Inheritance Tax and key from inherited property.

Each year, over £5 billion is generated through Inheritance Tax in the UK. This is a colossal sum and only set to increase given the events of the last 18 months. It is very important to realise that HM Revenue and Customs are first in line for their share of an estate before any beneficiaries receive anything!

In this article, we will discuss the potential Inheritance Tax contribution your estate might make to the UK exchequer.

There is a threshold for Inheritance Tax. It starts at £325,000 and it’s been at that level since 2009. That means if your estate is less than that, you will not pay any Inheritance Tax.

So, Will I have to pay Inheritance Tax is my estate is worth more than £325,000?

Your estate is made up of all of the assets, cash, property etc. that you own at the time of your death. From that figure, you take away any debts you have at the time of your death. That final figure is the value of your estate.

You might then think that, if my estate is worth more than £325,000, my estate will have to pay Inheritance Tax – currently standing at 40% of the amount over the £325,000 threshold.

However, there are a number of exemptions and allowances that mean you can pass on a lot more than the £325,000 threshold without your estate having to pay ant Inheritance Tax.

If you are married or in a civil partnership, anything that you pass to your spouse or partner is free of Inheritance Tax. Please note that if you are cohabiting but not married or in a civil partnership, you cannot benefit from this exemption. This means that if you have an estate worth, say, £450,000 which is split between the family home worth £300,000 and other property worth £150,000, if you left your house to your spouse or civil partner, there would be no Inheritance Tax to pay on the £150,000 balance of your estate even though the total estate is worth more than the £325,000 threshold.

In addition, if you have any unused allowance, this can be used by your spouse or civil partner (but remember, not by someone you are cohabiting with but to whom you are not married or in a civil partnership) when they pass away. That means if you pass your entire estate to your spouse or partner, it means your allowance of £325,000 remains intact. When your spouse or partner then dies, your unused allowance can be carried forward and added to theirs. That means that their Inheritance Tax threshold rises to £650,000 in their estate (your allowance of £325,000 plus their allowance of £325,000).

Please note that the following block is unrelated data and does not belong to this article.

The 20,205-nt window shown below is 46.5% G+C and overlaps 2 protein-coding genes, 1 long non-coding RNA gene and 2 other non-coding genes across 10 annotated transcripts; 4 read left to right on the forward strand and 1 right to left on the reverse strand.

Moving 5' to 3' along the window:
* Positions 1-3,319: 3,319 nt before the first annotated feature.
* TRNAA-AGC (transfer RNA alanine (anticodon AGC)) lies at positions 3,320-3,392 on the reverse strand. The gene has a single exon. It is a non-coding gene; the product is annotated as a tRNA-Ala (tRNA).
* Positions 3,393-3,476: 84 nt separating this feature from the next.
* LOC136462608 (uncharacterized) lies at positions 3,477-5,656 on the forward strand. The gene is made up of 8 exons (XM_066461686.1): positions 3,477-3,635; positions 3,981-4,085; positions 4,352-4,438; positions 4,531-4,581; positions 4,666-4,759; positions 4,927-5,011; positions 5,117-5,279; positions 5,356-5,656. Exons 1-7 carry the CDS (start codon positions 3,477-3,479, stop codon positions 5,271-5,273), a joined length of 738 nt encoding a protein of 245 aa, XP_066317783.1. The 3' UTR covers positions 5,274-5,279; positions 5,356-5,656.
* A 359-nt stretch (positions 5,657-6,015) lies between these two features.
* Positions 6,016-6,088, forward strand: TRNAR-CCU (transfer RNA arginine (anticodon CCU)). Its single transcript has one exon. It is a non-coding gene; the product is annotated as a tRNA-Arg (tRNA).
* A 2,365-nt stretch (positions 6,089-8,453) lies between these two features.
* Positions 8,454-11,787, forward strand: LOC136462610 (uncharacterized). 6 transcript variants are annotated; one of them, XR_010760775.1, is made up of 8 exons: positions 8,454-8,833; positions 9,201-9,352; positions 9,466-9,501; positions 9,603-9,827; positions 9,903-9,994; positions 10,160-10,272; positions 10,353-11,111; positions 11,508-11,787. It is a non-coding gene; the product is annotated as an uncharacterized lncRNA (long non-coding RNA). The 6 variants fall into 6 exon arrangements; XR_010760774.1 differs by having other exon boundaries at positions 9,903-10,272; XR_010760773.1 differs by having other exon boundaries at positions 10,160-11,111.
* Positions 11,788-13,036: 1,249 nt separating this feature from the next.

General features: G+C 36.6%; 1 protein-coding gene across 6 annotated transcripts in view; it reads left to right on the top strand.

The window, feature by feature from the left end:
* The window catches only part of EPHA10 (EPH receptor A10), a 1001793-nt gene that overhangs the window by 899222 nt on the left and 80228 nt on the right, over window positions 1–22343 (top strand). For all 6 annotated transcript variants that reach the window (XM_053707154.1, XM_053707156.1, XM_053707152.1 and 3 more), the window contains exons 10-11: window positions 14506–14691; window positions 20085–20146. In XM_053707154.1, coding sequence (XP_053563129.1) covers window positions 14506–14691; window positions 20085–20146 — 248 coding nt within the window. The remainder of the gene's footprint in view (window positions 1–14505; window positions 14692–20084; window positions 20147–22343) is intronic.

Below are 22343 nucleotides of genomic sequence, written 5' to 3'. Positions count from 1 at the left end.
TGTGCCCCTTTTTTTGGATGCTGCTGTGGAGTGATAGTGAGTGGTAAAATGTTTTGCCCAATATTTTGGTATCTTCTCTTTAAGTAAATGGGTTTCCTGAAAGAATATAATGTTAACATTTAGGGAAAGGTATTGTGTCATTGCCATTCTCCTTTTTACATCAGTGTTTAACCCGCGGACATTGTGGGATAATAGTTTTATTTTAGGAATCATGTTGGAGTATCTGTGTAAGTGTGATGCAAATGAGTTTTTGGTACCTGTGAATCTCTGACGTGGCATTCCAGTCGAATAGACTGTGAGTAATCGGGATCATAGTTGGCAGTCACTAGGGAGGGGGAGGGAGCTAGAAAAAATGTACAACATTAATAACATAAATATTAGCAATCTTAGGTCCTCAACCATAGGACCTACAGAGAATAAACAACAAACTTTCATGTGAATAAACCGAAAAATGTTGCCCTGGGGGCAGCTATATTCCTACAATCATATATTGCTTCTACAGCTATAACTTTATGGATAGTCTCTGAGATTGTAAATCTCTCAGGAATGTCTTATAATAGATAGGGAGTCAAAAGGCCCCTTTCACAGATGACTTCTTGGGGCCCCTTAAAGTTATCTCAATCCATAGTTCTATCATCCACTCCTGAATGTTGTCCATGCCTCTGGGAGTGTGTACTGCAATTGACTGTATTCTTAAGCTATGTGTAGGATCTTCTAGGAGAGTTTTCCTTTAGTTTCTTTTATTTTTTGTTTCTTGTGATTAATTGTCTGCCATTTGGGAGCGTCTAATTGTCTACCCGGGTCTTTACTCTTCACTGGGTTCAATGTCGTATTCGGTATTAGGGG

Your Family Home

There is also another allowance you can take advantage of in relation to the family home. If we follow the example above of leaving your home to your spouse or civil partner, when your spouse or civil partner dies, if they leave the family home to your children or grandchildren, they can then take advantage of an additional allowance. Both you and your spouse or civil partner are entitled to an allowance of £175,000 when the family home is left to a child or grandchild. Basically, that means that your total allowance is £500,000 and your spouse or civil partner’s allowance is £500,000, your children would have a combined allowance of £1 million of estate before any Inheritance Tax is payable. However, the nil rate band is not available if the total estate is worth more than £2 million.

There is also a “gift allowance” where you do not pay Inheritance Tax on any gifts you make to your children or other family members whilst you are alive. This allowance is available provided you survive for 7 years after making the gift. If you do die before the 7 years has passed, some Inheritance Tax will apply but the amount due will depend on how many years have passed since the gift was made. The value of the gift on which Inheritance Tax is paid reduces gradually from the third year onwards.

We would point out that we have given you a very broad overview of how Inheritance Tax works. Everyone individual’s circumstances are different and it is always best to ask for advice based on your own personal circumstances. If Inheritance Tax might be an issue, it is always better to act sooner rather than later.

If you do need advice in this area and wish to consider doing some estate planning, please get in touch with us.

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